I was having a conversation with someone who is very early in their grief.
They are heartbroken.
They are also feeling relieved.
Along with all of the other emotions and thoughts, they were feeling guilty about the relief they were experiencing. As though the relief somehow negated the love that is and always will be so strong for the person who has died.
As we talked, they shared about when this person was very young, and how their smile lit up the room.
They talked about the most recent time they had spent together, and how they were left with the memory of shared interest and great conversation.
They also talked about the years of fear and worry, many years as their person had struggled with mental illness and addiction in many forms, for so very long.
So many heartbreaking memories.
So much time, effort, money, and tremendous love extended, always hoping for health and happiness for this person, and yet it was not to be.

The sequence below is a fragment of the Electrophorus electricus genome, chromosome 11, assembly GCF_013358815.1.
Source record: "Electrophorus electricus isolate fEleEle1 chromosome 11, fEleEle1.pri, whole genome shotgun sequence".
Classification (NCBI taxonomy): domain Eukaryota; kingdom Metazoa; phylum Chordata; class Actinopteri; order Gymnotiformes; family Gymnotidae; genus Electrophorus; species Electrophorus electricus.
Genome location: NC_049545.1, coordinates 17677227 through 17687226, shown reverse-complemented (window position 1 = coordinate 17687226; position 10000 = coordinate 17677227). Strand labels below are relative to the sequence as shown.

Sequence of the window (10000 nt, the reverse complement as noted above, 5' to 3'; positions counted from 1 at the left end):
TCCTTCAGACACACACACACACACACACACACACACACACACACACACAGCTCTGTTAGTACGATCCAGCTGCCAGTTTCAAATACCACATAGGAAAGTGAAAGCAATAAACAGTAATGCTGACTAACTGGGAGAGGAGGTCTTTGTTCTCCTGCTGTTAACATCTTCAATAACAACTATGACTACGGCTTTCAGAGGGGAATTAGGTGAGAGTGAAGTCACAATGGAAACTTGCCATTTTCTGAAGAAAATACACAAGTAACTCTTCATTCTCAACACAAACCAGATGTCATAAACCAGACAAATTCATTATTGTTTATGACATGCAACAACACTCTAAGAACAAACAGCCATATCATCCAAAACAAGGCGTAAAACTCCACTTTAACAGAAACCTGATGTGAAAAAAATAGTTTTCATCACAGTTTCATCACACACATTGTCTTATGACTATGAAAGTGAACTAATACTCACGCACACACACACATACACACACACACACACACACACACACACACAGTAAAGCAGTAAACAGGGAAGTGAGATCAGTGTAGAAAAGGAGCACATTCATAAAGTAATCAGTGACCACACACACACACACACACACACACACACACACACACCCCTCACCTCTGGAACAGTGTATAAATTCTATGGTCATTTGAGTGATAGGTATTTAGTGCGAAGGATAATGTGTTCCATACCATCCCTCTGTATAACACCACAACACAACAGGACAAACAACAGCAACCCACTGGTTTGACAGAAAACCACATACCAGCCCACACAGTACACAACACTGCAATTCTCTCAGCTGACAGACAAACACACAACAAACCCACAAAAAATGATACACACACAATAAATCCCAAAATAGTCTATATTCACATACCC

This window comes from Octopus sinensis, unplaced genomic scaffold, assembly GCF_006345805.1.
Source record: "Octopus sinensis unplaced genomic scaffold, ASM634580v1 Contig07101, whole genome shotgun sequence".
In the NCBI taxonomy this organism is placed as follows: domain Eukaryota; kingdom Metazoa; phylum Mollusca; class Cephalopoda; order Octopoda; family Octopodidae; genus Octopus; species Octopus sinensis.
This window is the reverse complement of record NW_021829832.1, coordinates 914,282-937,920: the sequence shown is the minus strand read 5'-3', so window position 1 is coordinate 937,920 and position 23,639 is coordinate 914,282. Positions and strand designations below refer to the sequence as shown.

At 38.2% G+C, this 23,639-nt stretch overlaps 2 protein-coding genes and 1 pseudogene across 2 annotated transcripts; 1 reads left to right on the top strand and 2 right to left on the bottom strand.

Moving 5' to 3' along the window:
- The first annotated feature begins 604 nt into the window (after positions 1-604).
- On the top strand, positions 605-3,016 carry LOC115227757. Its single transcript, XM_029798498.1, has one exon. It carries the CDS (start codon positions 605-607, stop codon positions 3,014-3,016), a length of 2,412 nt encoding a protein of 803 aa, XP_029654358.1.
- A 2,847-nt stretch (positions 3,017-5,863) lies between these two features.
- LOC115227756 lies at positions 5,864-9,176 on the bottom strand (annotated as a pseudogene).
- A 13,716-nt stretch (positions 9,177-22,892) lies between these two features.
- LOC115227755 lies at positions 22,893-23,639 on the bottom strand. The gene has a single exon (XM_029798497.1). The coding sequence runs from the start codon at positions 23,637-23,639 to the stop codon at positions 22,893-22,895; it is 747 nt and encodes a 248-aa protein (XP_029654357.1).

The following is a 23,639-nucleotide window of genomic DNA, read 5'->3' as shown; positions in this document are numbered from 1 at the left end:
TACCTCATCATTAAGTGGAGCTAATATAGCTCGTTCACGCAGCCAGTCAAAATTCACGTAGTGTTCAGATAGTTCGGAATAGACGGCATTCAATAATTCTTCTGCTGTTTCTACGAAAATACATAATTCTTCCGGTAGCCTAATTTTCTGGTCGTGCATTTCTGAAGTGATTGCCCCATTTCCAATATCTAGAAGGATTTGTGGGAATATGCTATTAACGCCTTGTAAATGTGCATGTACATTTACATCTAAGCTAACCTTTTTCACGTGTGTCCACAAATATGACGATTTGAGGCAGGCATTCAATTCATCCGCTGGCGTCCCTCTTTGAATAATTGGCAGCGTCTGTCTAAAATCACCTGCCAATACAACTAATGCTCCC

And now that life is over. And along with the profound sadness that comes along with the awareness that there will be no more hugs, there is also the awareness that there is no more struggle for the one who tried so hard.
Yes, there is a sense of relief.
And that’s okay. It’s natural. It’s normal. It’s a very real part of grief and grieving that too often, we don’t talk about.
The relief does not in any way diminish the sadness.
The relief does not in any way minimize the love.
This person trusts that the one they love is now safe on The Other Side.
No longer struggling.
No longer suffering.
No longer working so hard to battle the demons of mental illness and addiction.
They tried so hard for so long. The people who remain here as well as the one who died.
It’s okay to feel relief. It’s okay to feel grateful that the one you love is now safe and alright.
This too is part of the grief journey.
Master Grief Coach
Master Grief Coach Trainer
Greif Healing Course